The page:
Hydrogen \(\to\) Heat: the easiest method is simply to burn hydrogen for heat. Just like we do it with natural gas we use it to heat homes, in kitchen stoves, in hot water heaters. Hydrogen can replace natural gas – and it does not have to happen right away – one can start with blending, say, 20
But further increasing the hydrogen content of the gas will not be quite easy, for several reasons. The first is the low heat of hydrogen combustion yes, low. How comes? After all, methane has a heat of combustion of 55.1 MJ/kg, and hydrogen up to 141.6.1 MJ / kg, 2.57 times higher! Right! But let’s not forget that the gas bill is not for kilograms, but for cubic feet.
With gases it is so that at a certain temperature and pressure, one mole of gas always occupies the same volume. A mole of hydrogen is 2 grams, and a mole of methane 16 grams eight times more. Thus, one cubic foot of methane has a heat of combustion of 8 / 2.57 = 3.1 times greater than that of hydrogen. A more professional way is to say: hydrogen’s volumetric heat of combustion is 3.1 times lower than that of methane.
What does it mean? To provide the users with the same amount of energy as with methane, you will need to supply them with three times the volume of hydrogen. Existing pipelines for something like this are not prepared therefore, complete transition from natural gas to hydrogen will require changing pipes in gas pipelines with new ones of a larger diameter. Similarly, home heating stoves, kitchen stoves, hot water heaters and even gas grills will require far-reaching alterations. It will be a huge and very expensive work that will take years. But the alternative is to do nothing and accept the increasing concentration of CO2 in the atmosphere. Moneywise, the cost will be less, but the overall price the society will have to pay not necessarily in money may turn out to be higher.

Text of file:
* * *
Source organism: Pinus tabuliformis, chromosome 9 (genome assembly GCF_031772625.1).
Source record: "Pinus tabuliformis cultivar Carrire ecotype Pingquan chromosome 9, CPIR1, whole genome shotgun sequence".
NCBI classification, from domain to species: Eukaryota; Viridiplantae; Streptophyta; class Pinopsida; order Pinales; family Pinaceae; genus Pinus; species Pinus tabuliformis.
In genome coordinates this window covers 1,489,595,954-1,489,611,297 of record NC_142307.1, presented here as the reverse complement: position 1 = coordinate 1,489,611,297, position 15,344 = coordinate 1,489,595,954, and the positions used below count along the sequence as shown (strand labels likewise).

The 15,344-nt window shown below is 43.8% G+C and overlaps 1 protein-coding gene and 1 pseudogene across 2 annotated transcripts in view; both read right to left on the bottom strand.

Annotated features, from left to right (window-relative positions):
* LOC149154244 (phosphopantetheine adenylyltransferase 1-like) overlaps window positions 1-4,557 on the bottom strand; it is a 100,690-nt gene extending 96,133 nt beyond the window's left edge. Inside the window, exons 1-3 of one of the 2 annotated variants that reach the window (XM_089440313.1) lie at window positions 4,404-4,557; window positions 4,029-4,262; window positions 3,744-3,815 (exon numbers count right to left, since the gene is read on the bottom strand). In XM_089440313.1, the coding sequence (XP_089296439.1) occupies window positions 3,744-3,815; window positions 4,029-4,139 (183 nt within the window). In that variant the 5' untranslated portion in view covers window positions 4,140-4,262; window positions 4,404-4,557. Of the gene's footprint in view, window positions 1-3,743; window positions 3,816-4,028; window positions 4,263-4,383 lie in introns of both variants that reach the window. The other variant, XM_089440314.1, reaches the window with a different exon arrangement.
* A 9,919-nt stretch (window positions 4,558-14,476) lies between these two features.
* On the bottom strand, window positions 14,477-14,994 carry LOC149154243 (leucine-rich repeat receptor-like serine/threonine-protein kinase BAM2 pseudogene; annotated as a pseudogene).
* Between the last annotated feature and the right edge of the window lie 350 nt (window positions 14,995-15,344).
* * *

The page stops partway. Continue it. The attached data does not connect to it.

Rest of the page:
Hydrogen → Electric power. The energy stored in hydrogen can also be recovered in the form of electricity. We will present two types of devices that enable such conversion.
The first of these are fuel cells. They can be thought of as devices in which water electrolysis “takes place in reverse”. An electrolyzer takes electric energy as an input, and delivers oxygen and hydrogen as the output products. In a fuel cell, hydrogen and oxygen are the input, and electric energy is the output product (with water vapor as a byproduct).
The oldest “ancestor” of modern fuel cells was invented as early as in 1838, but the first usable practical one was the 5 kW “alkaline” cell developed by a British engineer F.T. Bacon in 1932. More intensive research on fuel cell technology began around 1950. As a result, a whole spectrum of new types was created (some of them may use other fuels than hydrogen, e.g., methanol, but here we limit our attention only to those using hydrogen).